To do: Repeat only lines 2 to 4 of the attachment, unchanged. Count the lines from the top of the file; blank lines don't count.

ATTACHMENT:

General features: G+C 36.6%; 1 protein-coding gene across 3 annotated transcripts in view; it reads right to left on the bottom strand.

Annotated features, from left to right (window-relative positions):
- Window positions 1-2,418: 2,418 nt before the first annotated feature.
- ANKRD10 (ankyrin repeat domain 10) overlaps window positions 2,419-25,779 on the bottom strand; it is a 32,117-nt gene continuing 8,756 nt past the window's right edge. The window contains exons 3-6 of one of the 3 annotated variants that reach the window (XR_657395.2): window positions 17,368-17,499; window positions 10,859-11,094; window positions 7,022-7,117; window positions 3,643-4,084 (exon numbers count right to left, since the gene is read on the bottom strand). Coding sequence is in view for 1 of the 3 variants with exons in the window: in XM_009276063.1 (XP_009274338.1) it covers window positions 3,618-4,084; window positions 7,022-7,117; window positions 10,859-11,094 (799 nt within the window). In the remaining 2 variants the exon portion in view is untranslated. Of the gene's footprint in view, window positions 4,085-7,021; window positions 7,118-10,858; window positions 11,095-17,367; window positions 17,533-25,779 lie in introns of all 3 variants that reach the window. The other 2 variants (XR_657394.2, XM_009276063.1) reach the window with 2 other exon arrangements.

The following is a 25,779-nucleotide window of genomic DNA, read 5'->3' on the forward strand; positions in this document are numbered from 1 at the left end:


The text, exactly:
Annotated features, from left to right (window-relative positions):
- Window positions 1-2,418: 2,418 nt before the first annotated feature.
- ANKRD10 (ankyrin repeat domain 10) overlaps window positions 2,419-25,779 on the bottom strand; it is a 32,117-nt gene continuing 8,756 nt past the window's right edge. The window contains exons 3-6 of one of the 3 annotated variants that reach the window (XR_657395.2): window positions 17,368-17,499; window positions 10,859-11,094; window positions 7,022-7,117; window positions 3,643-4,084 (exon numbers count right to left, since the gene is read on the bottom strand). Coding sequence is in view for 1 of the 3 variants with exons in the window: in XM_009276063.1 (XP_009274338.1) it covers window positions 3,618-4,084; window positions 7,022-7,117; window positions 10,859-11,094 (799 nt within the window). In the remaining 2 variants the exon portion in view is untranslated. Of the gene's footprint in view, window positions 4,085-7,021; window positions 7,118-10,858; window positions 11,095-17,367; window positions 17,533-25,779 lie in introns of all 3 variants that reach the window. The other 2 variants (XR_657394.2, XM_009276063.1) reach the window with 2 other exon arrangements.